Politics & Government

Fact check: Was last year's tax cut the biggest in American history?

Rep. Patrick McHenry, a North Carolina Republican, and Rep. Marsha Blackburn, a Tennessee Republican, walk to the House chamber for votes July 30, 2014.
Rep. Patrick McHenry, a North Carolina Republican, and Rep. Marsha Blackburn, a Tennessee Republican, walk to the House chamber for votes July 30, 2014. AP

With midterm elections approaching, U.S. Rep. Patrick McHenry is following in President Donald Trump’s footsteps on the campaign trail.

McHenry, a Republican from Western North Carolina, distributed a newsletter on May 29 that targets the “liberal news media” and boasts about changes to the federal tax code that Congress passed last year.

“Americans received the biggest tax cut in history last year, and Americans all over the country — including right here in Western North Carolina — are saving more of their hard-earned money each paycheck thanks to President Donald J. Trump,” McHenry’s newsletter says.

It asks for campaign donations, warning: “Obstructionist liberals are working nonstop to discredit our Make America Great Again agenda and thwart any progress for our great nation.”

Claims about last year’s tax cuts being the “biggest” in American history — a frequent talking point of Trump himself — have already been debunked by PolitiFact. It’s unclear why McHenry’s campaign made the claim. The campaign didn’t respond to multiple requests for comment.

President Trump on Friday signed the sweeping Republican tax bill into law and claimed that ObamaCare is "essentially over."

Measuring cuts

The Treasury Department has published a list of the biggest tax cuts and increases between 1940 and 2012, measured not only by contemporary dollars but also by inflation-adjusted dollars and as a percentage of gross domestic product (a measure of the size of the overall economy).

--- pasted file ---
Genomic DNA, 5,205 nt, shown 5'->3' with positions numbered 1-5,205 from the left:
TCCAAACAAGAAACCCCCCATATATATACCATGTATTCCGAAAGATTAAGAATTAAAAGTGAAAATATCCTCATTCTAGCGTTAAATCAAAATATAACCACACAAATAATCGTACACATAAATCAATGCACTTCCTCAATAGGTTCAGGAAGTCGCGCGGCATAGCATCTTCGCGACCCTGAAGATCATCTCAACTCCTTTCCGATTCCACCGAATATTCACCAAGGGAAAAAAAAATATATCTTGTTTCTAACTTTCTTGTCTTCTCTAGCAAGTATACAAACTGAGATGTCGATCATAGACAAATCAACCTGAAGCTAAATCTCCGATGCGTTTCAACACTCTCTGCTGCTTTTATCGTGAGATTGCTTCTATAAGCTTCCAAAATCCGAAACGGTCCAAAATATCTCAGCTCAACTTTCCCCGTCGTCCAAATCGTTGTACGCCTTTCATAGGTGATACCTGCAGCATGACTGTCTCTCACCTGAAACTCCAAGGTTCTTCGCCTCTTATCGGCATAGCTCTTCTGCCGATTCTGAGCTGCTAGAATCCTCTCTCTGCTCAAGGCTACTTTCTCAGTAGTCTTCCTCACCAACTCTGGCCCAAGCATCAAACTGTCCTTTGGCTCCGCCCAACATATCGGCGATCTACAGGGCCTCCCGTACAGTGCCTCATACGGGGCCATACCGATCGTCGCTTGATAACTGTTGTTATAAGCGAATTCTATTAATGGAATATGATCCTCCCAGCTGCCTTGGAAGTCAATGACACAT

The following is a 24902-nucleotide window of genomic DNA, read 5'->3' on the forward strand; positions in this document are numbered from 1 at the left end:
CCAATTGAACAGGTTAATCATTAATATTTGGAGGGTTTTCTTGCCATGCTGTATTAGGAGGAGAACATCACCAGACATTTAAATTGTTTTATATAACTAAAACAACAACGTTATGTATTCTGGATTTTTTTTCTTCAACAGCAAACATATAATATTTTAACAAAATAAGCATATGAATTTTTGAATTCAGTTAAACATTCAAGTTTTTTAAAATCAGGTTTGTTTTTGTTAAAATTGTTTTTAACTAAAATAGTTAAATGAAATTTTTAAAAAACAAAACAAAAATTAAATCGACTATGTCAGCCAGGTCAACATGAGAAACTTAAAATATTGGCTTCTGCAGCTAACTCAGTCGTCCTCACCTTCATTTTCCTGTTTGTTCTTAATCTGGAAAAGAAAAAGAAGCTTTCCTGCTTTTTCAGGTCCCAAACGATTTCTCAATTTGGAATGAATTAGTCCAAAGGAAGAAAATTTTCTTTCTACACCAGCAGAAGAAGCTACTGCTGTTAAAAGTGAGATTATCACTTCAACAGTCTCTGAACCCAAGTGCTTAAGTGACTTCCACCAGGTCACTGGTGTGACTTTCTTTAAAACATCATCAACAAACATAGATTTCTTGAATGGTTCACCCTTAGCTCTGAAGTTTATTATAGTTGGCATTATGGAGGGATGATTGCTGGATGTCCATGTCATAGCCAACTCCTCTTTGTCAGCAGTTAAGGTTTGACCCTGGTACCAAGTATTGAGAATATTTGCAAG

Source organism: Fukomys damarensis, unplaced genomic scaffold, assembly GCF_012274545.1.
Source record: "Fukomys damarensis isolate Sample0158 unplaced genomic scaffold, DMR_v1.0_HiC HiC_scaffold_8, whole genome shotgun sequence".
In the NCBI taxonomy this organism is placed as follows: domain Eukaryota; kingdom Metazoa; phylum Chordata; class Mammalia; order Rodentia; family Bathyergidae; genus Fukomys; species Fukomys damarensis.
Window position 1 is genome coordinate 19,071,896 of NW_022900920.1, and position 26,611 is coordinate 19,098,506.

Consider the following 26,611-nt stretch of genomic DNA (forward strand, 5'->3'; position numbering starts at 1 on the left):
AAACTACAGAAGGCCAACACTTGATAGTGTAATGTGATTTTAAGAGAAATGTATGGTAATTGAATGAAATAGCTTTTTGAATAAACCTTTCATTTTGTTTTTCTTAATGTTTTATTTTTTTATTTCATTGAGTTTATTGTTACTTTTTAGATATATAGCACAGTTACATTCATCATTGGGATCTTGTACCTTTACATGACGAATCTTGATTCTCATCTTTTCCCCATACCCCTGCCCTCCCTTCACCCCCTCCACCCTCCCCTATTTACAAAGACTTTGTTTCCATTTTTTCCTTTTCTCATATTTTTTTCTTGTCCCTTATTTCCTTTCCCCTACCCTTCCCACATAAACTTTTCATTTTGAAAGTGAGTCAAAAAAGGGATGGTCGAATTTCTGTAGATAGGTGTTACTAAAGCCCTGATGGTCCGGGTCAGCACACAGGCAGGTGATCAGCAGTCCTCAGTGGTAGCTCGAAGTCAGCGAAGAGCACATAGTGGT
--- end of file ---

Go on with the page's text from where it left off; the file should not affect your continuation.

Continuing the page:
Depending on what projection of the recent tax cut you use and what yardstick you measure it by, several bills since 1980 were larger.

When measured by inflation-adjusted dollars, the American Taxpayer Relief Act of 2012 (enacted in 2013) was the biggest cut since 1940 and last year’s tax cut ranks as the fourth-biggest.

When measured by the cut’s percentage of GDP, the Economic Recovery Tax Act of 1981 is the largest tax cut and last year’s tax cut falls to seventh.

President Donald Trump displays his signature on a sweeping tax bill in the Oval Office of the White House, in Washington, Dec. 22, 2017. Trump signed the bill on Friday that Republicans promise will benefit the middle class, despite warnings from Democrats that the new law could be harmful to the country. DOUG MILLS NYT

Looking at GDP

Economists generally prefer to measure the depth of tax cuts by their impact on GDP, said Michael Walden, economics professor at North Carolina State University.

“[A]s the economy (GDP) becomes larger, it takes a bigger tax cut in dollar terms to have the same impact,” Walden wrote in an email.

Comparing tax cuts this way, “shows the Trump cuts ranked 5th among tax reduction legislation passed since 1964,” he said, referencing a CNN analysis from earlier this year.

So the depth of last year’s cuts have been overstated. As for who benefits, PolitiFact found that the cuts last the longest for the wealthiest Americans.

PolitiFact ruling

McHenry said “Americans received the biggest tax cut in history last year.” That statement, which Trump has repeated, wasn’t true when he said it and it’s not true now. We rate it False.

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Specht: 919-829-4870 @AndySpecht